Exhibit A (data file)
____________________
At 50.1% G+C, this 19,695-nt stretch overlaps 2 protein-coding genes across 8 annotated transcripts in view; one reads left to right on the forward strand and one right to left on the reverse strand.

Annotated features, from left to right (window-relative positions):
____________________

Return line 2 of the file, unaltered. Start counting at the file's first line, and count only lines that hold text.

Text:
Annotated features, from left to right (window-relative positions):